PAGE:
Mostly Shrubs for a Low-Maintenance Superstar Garden


There’s nothing like working to improve city landscaping to turn you into a realist, having abandoned what you really want for what’s most likely to happen, given the usual constraints of manpower and budget.

In my last post I showed readers the sad, unweeded state of one of my town’s most prominent perennial beds and suggested it needed to be returned to turfgrass. (Please read about the constraints of the site before freaking out.)

But this post is a happy story already because just across the parking lot is our equally historic Roosevelt Center (named because the town was created as a project of the New Deal) and here the beds look great with almost no maintenance – thanks to full-grown shrubs. Yes they’re the common ‘Anthony Waterer’ and even commoner Nandina domestica, which probably wouldn’t be chosen today, but it’s thriving and a popular place for birds nests.

Above is a panorama shot of the most common pedestrian approach into Roosevelt Center on the right. You can see there’s still room for clumps of perennials here and there, though not all of them like it. The worst are the hostas in this sunny spot; they’ll look burned-up from late June until frost.

Misplaced hostas don’t seem to stop people from loving this spot and occasionally using it as a backdrop for portraits.

Here we see the cut-flower farmers I profiled in this post, with the farm. They were in town this week and posted this photo to Facebook, clearly enjoying the chance to dress up a bit and show off some fancy red shoes not suitable for the farm.

In this view I’d love to see some low shrubs here instead of these common daylilies, which look fine to me when they’re blooming and like crap the rest of the year. People see this small garden at such close range, there’s no room in it for mostly-crappy-looking plants.

On the right in this photo is the sunny little ex-weed patch in its second season after I rescued it. And here too I think it needs fewer perennials and a couple more shrubs.

The Sedum groundcover (S. takesimense) is a big hit and I plan to let it spread, though last summer I worried for its survival in this spot. Passersby were letting their dogs dig and uproot whole chunks of it, so I’ve moved it away from the sidewalk a bit and now I’m feeling optimistic about its survival, dogs be damned.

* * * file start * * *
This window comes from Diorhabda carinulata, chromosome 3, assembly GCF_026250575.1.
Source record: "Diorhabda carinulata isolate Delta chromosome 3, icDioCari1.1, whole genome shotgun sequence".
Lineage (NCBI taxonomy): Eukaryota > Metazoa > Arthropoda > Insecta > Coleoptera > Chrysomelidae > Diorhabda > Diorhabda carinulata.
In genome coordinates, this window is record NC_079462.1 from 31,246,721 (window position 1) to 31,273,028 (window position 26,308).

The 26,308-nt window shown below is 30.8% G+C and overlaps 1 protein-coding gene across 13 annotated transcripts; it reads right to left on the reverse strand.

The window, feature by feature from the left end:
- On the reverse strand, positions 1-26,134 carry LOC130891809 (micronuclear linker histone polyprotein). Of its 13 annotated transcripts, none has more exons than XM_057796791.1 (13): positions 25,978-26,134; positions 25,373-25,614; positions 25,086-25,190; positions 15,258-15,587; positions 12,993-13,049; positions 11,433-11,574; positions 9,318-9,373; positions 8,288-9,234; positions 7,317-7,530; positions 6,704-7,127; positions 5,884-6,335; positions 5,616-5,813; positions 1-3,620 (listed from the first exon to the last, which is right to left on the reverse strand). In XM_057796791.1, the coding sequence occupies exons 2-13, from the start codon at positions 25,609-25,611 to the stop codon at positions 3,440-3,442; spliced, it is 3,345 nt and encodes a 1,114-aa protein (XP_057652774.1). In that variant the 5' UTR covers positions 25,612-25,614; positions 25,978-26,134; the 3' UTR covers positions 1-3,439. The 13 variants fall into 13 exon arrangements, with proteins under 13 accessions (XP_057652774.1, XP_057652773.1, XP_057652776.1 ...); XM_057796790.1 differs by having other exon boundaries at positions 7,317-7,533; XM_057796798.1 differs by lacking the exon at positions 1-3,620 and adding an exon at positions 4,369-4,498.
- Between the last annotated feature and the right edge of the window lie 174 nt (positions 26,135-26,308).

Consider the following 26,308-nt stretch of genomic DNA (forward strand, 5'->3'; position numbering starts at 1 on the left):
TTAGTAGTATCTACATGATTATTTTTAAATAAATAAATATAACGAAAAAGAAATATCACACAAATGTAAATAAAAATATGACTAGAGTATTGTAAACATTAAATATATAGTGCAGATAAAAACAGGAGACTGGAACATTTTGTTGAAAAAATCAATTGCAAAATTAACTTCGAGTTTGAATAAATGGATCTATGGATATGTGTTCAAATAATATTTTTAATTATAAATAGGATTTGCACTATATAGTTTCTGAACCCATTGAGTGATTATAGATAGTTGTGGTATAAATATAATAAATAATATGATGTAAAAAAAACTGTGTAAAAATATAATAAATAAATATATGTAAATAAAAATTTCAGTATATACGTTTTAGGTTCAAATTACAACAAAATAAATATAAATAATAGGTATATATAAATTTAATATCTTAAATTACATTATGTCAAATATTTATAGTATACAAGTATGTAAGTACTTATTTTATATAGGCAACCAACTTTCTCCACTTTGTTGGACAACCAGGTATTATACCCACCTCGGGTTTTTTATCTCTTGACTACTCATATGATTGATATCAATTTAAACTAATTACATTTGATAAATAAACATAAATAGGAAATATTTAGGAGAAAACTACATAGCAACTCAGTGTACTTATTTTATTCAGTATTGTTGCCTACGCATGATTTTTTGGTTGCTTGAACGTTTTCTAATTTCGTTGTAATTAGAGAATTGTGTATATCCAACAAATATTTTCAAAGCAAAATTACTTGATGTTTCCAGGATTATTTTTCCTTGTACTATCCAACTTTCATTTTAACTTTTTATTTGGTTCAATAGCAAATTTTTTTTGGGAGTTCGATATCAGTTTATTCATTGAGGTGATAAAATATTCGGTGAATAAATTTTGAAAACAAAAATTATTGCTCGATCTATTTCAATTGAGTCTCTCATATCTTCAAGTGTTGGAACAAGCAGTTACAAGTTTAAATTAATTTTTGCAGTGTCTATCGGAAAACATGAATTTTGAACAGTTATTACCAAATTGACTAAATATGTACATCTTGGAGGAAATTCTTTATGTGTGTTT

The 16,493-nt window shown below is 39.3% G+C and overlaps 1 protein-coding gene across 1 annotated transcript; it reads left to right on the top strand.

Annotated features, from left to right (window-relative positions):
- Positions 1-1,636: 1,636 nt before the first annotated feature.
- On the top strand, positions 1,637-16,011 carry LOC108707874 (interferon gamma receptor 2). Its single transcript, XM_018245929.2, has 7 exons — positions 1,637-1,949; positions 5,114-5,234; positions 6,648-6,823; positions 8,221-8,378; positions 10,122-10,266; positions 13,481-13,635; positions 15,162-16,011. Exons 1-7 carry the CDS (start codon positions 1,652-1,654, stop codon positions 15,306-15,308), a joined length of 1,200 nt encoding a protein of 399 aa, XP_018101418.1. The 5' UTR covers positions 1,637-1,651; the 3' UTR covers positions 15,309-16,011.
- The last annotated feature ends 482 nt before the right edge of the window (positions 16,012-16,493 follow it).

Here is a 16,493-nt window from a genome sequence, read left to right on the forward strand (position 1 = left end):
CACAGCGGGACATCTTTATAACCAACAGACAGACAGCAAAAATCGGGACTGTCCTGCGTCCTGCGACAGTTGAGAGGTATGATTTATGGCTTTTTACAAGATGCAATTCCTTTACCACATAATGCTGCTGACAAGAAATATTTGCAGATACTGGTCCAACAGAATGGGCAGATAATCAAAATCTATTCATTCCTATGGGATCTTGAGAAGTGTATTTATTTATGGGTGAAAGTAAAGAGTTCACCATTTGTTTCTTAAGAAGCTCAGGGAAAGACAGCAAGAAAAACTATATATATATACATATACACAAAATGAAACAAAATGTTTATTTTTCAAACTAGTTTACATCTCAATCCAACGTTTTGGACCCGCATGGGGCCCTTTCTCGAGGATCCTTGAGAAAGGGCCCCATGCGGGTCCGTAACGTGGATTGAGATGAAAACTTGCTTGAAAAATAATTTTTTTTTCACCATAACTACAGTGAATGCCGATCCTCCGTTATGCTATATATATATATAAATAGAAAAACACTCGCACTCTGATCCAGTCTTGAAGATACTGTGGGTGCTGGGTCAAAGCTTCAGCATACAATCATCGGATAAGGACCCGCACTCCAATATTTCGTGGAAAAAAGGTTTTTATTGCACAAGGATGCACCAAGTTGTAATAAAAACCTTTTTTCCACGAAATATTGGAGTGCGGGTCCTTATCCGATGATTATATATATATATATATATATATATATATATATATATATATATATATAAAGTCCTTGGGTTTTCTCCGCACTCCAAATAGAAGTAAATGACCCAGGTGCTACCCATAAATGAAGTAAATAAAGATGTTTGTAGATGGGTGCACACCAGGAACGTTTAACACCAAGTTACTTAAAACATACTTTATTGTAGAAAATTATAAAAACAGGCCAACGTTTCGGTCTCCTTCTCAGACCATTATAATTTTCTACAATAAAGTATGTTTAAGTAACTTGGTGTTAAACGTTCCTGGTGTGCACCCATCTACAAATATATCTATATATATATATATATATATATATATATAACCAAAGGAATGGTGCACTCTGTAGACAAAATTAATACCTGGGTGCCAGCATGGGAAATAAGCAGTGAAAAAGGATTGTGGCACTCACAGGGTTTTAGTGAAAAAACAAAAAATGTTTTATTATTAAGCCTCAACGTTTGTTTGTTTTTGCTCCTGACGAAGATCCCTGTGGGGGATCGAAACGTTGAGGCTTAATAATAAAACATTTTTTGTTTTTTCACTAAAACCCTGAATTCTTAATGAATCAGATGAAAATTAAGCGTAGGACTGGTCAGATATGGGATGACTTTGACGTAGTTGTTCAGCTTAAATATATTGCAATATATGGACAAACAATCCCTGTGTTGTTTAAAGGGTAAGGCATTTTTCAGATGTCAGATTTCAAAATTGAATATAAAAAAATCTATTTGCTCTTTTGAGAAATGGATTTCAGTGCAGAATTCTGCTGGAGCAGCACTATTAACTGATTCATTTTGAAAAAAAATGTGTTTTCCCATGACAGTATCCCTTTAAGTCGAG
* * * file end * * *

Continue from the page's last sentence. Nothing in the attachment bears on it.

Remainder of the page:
1. Well done.
    I can’t believe what people let their dogs do in public. I always wonder what their garden looks like.

      • Tragedy of the commons.

        I have large dogs that thankfully don’t dig. They will run through shrubs breaking branches; tomato cages mitigates it.
        Dogs aren’t the digging problem for me, but the #@$% squirrels.

  2. I really like the way the trees are used here, providing shade but airy enough to let light and air through.

    • Thanks for drawing my attention to the trees, which honestly I’ve missed as I’ve paid attention to everything below them. You’re right that it’s not just shrubs here that are right-sized and full-grown.

  3. Perhaps you could name more of the shrubs and plants. I like the idea of this garden and your thoughtful approach.

    • Good idea! In addition to the Sedum, Spirea and Nandina mentioned in the post, there’s some crepe myrtles, a Tulip Magnolia, and a Yoshino Cherry. Perennials in addition to hostas are purple coneflower, garden phlox, an unnamed ornamental grass and Siberian iris.

  4. cool! being realistic about maintenance isn’t a bad thing. I noticed lots of bees (more than one species, ladybugs and more on that spirea (or one that looks an awful lot like it) around town in recent days, ( in parking lots, by the roadside etc ) so that’s cool too.

  5. So sad that there are no native shrubs on your list! There are so many wonderful, adaptable native shrubs, from Aronia to Viburnum. Only native plants can provide the food needed by native birds, butterflies, and the whole web of the ecosystem!

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